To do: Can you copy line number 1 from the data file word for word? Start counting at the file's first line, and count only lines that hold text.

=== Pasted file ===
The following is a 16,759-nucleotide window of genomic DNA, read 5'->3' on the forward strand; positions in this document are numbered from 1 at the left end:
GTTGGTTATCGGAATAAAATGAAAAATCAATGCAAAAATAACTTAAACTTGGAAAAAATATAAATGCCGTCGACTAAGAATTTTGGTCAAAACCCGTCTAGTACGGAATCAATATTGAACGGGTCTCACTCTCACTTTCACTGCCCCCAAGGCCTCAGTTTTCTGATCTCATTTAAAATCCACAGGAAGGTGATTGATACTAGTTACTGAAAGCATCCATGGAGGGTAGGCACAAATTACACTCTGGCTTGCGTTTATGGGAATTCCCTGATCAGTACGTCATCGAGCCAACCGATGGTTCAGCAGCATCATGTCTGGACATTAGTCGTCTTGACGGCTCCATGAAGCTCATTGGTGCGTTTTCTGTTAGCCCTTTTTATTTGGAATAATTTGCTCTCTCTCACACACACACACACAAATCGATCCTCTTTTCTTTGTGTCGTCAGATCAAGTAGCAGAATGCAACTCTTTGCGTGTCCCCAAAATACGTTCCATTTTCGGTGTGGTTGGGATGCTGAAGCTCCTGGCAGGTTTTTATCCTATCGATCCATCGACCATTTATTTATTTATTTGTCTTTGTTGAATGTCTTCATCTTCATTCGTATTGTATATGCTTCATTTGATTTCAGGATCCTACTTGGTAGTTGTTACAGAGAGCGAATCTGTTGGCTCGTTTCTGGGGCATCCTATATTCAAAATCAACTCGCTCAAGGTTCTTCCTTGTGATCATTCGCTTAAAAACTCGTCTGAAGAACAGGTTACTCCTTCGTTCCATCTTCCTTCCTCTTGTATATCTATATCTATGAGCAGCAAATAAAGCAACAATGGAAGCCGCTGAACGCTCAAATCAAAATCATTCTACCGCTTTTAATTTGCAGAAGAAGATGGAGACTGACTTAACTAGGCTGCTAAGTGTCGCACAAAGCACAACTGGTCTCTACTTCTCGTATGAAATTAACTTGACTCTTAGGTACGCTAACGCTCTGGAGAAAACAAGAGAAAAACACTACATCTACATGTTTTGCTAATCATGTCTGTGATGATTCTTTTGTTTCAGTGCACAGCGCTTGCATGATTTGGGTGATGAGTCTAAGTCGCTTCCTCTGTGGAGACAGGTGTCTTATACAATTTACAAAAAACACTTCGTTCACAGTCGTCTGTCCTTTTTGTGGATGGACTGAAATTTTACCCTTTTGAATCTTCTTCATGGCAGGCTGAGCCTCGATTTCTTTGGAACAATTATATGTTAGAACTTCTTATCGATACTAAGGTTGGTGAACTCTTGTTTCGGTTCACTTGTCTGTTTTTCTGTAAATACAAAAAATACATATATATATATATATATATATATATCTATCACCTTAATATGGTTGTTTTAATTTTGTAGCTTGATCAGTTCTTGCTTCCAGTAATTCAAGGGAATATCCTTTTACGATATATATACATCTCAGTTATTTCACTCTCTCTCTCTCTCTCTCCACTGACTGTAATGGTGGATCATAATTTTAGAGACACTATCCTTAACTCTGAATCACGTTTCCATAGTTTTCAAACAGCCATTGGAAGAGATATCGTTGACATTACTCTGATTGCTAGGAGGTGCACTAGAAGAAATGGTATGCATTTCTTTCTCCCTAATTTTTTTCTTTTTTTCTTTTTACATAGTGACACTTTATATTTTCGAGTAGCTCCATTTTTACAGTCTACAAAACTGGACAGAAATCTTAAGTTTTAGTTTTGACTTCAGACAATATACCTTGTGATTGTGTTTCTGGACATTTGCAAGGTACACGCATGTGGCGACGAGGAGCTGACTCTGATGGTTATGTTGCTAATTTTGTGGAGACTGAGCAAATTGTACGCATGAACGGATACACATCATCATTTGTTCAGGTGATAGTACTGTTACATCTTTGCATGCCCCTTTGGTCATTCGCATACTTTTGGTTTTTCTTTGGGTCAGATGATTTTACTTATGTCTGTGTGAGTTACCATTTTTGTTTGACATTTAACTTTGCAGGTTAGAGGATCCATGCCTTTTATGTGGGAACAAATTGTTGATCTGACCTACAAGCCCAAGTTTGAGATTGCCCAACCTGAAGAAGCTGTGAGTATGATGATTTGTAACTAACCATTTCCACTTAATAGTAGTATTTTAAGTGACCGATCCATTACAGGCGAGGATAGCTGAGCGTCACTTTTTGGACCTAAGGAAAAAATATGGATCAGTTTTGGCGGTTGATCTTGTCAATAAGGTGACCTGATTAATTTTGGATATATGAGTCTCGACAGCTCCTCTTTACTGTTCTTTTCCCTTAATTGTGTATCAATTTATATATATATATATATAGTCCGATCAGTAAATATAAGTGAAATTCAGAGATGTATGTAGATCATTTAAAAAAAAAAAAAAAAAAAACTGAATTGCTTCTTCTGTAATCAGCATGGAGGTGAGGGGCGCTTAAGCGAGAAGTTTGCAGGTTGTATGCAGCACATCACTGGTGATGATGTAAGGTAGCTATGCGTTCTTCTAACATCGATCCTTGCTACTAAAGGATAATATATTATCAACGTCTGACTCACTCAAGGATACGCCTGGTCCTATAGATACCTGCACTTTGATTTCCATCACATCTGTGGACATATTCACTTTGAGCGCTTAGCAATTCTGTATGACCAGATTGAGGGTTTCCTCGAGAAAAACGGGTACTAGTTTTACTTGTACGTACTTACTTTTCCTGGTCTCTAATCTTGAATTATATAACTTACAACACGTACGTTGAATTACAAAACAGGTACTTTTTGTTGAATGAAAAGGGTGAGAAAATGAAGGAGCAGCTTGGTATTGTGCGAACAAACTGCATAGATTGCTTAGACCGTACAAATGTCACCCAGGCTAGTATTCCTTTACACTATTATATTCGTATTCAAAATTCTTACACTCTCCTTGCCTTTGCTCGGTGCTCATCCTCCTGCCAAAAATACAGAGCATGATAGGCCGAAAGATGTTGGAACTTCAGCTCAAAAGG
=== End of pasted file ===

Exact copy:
The following is a 16,759-nucleotide window of genomic DNA, read 5'->3' on the forward strand; positions in this document are numbered from 1 at the left end: